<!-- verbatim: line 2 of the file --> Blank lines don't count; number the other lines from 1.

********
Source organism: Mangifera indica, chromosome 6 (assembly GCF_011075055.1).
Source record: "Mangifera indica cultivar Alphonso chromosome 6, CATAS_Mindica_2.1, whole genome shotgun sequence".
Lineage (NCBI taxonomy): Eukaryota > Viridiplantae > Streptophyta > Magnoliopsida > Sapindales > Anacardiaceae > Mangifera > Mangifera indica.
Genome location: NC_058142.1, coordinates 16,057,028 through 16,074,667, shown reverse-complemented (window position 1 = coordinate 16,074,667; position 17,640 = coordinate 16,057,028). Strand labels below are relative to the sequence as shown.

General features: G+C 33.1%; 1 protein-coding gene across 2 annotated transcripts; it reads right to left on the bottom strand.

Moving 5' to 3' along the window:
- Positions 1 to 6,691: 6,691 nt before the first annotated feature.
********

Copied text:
Source record: "Mangifera indica cultivar Alphonso chromosome 6, CATAS_Mindica_2.1, whole genome shotgun sequence".